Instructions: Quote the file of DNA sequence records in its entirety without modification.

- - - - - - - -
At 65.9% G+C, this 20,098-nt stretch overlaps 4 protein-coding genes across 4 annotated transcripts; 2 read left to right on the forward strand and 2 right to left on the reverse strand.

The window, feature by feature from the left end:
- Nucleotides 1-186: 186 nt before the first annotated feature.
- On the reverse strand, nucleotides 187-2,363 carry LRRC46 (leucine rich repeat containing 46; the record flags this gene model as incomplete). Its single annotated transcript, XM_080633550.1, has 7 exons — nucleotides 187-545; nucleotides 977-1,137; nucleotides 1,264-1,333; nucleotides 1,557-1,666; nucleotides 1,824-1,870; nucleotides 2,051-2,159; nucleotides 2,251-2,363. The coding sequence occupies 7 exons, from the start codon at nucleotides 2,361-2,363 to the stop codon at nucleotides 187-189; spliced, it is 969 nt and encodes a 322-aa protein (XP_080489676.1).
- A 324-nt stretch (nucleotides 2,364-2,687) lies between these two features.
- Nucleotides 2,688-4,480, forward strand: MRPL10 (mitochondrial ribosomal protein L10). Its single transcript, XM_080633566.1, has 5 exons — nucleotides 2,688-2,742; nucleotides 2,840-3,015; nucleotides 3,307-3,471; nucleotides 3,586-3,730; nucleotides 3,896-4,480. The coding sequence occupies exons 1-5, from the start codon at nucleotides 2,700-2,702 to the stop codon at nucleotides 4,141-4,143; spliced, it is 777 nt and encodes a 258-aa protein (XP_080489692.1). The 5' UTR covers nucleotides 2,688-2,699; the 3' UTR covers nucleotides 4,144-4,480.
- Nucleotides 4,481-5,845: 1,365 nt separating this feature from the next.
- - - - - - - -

At 65.9% G+C, this 20,098-nt stretch overlaps 4 protein-coding genes across 4 annotated transcripts; 2 read left to right on the forward strand and 2 right to left on the reverse strand.

The window, feature by feature from the left end:
- Nucleotides 1-186: 186 nt before the first annotated feature.
- On the reverse strand, nucleotides 187-2,363 carry LRRC46 (leucine rich repeat containing 46; the record flags this gene model as incomplete). Its single annotated transcript, XM_080633550.1, has 7 exons — nucleotides 187-545; nucleotides 977-1,137; nucleotides 1,264-1,333; nucleotides 1,557-1,666; nucleotides 1,824-1,870; nucleotides 2,051-2,159; nucleotides 2,251-2,363. The coding sequence occupies 7 exons, from the start codon at nucleotides 2,361-2,363 to the stop codon at nucleotides 187-189; spliced, it is 969 nt and encodes a 322-aa protein (XP_080489676.1).
- A 324-nt stretch (nucleotides 2,364-2,687) lies between these two features.
- Nucleotides 2,688-4,480, forward strand: MRPL10 (mitochondrial ribosomal protein L10). Its single transcript, XM_080633566.1, has 5 exons — nucleotides 2,688-2,742; nucleotides 2,840-3,015; nucleotides 3,307-3,471; nucleotides 3,586-3,730; nucleotides 3,896-4,480. The coding sequence occupies exons 1-5, from the start codon at nucleotides 2,700-2,702 to the stop codon at nucleotides 4,141-4,143; spliced, it is 777 nt and encodes a 258-aa protein (XP_080489692.1). The 5' UTR covers nucleotides 2,688-2,699; the 3' UTR covers nucleotides 4,144-4,480.
- Nucleotides 4,481-5,845: 1,365 nt separating this feature from the next.